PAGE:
Spicy almond and raisin biscuits (gf) and being knocked senseless


What do Hugo and a large buzzard have in common? The answer is they both have raging headaches. Hugo’s favourite thing in the world, other than mature camembert, is to jump into cars through their open windows. Much to the post lady’s dismay, he quite often ends up sitting on a massive pile of post in the passenger seat of the van. She has a tricky job explaining why the letters and parcels she delivers are covered in dog hair and paw prints. The other day though, the window was closed. Poor Hugo, who had taken a long and powerful run up, head butted the pane with a resounding thud and fell to the ground where he stayed knocked senseless. It was a good few minutes before he shook himself off and looked around to check that nobody had witnessed the fiasco. The next day, an impressive-looking buzzard did the same thing into one of our kitchen windows. It fell to the ground and staggered around a bit, before deciding to sit down and wait for the head spinning to pass. I did go out to offer a cup of tea and painkiller, as I had done with Hugo, but it just snarled at me, which I thought was a bit rich in view of the fact that it had come very close to smashing my kitchen window to smithereens.

Yesterday 52% of voters in Britain had apparently also had the sense knocked out of them. A sad day indeed for Britain and for Europe.

Ingredients (makes 25-30 biscuits)

125g millet flour (or normal flour is you prefer)

50g ground almonds

50g oat flakes

½ teaspoon ginger powder

½ teaspoon cinnamon powder

Pinch of salt

1 teaspoon bicarbonate of soda

40g raisins

25g chopped or flaked almonds

80g cane sugar

100ml olive oil

1 teaspoon vanilla

2 eggs, beaten

Mix the flour, spices, raisins, almonds, oats, spices, bicarbonate of soda, raisins, almonds and sugar in a bowl and set aside. Whisk the olive oil, vanilla and eggs together and add to the dry mixture. Mix thoroughly and roll into a sausage shape, roughly 5cm thick. Refrigerate for several hours or even overnight.

Preheat the oven to 190°C. Cut the dough into slices of just under a centimetre and space out onto a greased baking sheet. Cook for 12 minutes and leave to cool.

9 responses to “Spicy almond and raisin biscuits (gf) and being knocked senseless

  1. OMG poor Hugo, is he alright? That must have hurt, and lovely lovely biscuits!!

  2. Sorry about the dog and bird misadventures and this looks like something I can make. Disagree about the British vote, though. My ancestors from Shropshire would be proud of their decision. My friends in Germany wish they could be next.

    • They’re as easy as anything to make and full of nutrition. I hope you enjoy them as much as Léo does – he can go through a whole batch in about ten minutes. I’m considering setting up an assembly line! We’ll have to agree to disagree on the referendum. I feel bereft (and I have dual nationality). I have a terrible feeling I owe you an email (which I started and got distracted from). Did I reply to your last email? F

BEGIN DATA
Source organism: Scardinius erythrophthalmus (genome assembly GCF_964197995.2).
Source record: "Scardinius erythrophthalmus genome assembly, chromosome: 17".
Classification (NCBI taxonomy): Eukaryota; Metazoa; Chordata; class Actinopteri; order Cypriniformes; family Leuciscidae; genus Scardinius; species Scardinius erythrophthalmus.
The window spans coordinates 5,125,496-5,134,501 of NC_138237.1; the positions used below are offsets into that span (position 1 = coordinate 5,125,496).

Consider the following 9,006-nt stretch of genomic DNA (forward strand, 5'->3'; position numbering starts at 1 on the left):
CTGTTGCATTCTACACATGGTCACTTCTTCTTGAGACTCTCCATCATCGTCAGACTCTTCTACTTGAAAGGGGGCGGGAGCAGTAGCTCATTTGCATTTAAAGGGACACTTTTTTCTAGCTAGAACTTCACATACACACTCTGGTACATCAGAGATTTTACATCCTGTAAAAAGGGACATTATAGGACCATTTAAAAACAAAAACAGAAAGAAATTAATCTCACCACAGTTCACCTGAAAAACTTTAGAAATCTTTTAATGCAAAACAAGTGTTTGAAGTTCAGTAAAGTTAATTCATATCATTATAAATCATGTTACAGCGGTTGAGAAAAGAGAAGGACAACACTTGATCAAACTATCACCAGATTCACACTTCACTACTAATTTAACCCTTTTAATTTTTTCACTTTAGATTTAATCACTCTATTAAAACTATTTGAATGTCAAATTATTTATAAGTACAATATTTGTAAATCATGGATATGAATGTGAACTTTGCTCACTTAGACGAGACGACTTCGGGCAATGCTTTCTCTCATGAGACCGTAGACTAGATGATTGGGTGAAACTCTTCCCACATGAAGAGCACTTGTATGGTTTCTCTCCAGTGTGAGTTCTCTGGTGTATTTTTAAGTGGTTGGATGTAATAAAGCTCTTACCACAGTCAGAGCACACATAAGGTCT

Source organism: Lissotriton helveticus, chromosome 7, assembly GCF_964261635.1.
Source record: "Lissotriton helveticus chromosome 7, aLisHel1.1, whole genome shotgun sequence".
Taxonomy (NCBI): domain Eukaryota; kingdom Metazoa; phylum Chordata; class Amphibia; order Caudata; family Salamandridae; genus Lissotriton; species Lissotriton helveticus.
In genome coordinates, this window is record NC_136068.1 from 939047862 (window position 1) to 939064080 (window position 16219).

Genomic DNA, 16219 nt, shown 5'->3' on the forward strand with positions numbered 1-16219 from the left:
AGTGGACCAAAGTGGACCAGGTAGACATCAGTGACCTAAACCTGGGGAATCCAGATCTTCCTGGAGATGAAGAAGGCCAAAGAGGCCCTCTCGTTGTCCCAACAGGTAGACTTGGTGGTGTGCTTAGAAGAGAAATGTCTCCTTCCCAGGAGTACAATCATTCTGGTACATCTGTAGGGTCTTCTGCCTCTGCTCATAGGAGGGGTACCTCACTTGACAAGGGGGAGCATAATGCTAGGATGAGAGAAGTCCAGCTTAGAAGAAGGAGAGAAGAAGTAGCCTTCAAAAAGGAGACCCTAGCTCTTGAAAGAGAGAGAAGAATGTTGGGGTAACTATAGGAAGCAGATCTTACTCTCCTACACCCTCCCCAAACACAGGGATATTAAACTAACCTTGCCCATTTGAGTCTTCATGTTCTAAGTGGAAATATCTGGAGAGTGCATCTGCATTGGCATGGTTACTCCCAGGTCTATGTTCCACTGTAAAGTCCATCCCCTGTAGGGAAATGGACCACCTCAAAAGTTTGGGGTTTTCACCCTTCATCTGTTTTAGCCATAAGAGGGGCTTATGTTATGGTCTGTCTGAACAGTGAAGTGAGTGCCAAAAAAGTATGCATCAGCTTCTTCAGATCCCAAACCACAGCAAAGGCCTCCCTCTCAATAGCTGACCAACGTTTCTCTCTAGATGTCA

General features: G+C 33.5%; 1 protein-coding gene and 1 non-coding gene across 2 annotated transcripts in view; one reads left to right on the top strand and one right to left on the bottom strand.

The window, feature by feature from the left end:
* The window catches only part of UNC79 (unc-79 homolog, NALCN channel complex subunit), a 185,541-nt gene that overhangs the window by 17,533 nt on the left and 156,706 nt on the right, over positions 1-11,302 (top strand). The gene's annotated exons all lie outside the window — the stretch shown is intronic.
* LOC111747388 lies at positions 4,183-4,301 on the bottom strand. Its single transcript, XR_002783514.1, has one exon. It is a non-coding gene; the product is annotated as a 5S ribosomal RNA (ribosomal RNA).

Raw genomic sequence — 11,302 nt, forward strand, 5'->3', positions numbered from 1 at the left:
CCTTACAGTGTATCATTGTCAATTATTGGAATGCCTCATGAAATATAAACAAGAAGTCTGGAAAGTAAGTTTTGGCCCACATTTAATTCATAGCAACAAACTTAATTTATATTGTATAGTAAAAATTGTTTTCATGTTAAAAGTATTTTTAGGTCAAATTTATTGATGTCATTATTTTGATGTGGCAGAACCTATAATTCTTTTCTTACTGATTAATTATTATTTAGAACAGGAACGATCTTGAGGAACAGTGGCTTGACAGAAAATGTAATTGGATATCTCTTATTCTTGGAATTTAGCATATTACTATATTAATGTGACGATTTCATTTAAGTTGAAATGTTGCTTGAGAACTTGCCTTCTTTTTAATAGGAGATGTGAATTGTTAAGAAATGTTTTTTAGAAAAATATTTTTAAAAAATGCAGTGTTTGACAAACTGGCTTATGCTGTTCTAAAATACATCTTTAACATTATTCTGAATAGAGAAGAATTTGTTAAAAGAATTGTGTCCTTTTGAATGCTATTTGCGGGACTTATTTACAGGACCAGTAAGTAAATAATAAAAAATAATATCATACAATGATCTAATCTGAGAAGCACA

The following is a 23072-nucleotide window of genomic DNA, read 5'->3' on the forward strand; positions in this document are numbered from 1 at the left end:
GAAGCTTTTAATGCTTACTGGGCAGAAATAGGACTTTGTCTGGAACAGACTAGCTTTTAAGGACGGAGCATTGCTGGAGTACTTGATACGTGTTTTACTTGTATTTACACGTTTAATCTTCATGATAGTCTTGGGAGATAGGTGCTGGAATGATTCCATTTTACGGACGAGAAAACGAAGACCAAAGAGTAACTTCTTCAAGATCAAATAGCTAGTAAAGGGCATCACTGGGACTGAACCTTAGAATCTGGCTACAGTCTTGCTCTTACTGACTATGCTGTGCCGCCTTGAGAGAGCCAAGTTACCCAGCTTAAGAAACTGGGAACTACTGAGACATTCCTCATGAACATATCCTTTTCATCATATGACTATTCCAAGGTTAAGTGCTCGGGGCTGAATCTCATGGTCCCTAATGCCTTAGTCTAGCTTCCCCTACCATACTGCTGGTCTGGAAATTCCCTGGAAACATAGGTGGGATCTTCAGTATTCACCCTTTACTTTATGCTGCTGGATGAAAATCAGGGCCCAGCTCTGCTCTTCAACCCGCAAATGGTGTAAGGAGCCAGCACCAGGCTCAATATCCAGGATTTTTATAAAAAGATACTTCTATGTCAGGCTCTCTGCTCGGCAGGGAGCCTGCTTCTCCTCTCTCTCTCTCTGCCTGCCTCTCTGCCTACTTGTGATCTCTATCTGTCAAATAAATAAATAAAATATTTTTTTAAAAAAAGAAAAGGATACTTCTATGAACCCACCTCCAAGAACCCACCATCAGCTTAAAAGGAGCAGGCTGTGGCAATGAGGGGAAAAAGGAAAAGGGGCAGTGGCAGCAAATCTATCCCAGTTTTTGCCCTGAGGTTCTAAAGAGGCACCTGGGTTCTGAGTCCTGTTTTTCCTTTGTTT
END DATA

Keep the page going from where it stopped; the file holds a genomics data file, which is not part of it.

• From my viewpoint, disagreement between friends, without animosity, contributes to making friendships interesting. I don’t remember receiving a reply, but please don’t consider it “owing” one to me. That would subtract from the pleasure of the communication.

        • It’s not that I’m closed to discussion, it’s more that I don’t want to do it here! (see my comment below). I stand corrected on the use of the word ‘owe’. My Franglais sometimes get the better of me. 🙂

          • Oh, I heartily agree with the premise of “the correct time and place,” which this is not, for a political discussion. I take the “Montalbano” approach, in that there is a time for food, and a time for other things.

  3. Joyce Rebecca Nichols

    Looks like a great bicci. Will try it tomorrow. As To GB . I am an expat living in Canada…. and I say good for them. It is too late they have let in too many people and given up to much, but at least they are not calling it quits. They are going to try and rectify the situation.
    Good on them. They have finally come to their senses.

    • I don’t want to get into a political debate because this is a light-hearted food blog in which I indulged in one sentence on the referendum to express my dismay. You illustrated everything that is wrong with most of the leave voters argument; they want to abandon what is, amongst other things, the most ambitious and successful project for peace and freedom of the 20th Century, due to fear of immigration… (It seems telling that you refer to yourself as an ‘expat’ and not an immigrant. I am an immigrant in France). Europe isn’t perfect by a long way and there are improvements to be made, but I have yet to hear one rational justification for leaving. I know that the Europe project is seen by some as elitist and idealistic, but when has a prevailing culture of anti-intellectualism ever led to anything other than bigotry?

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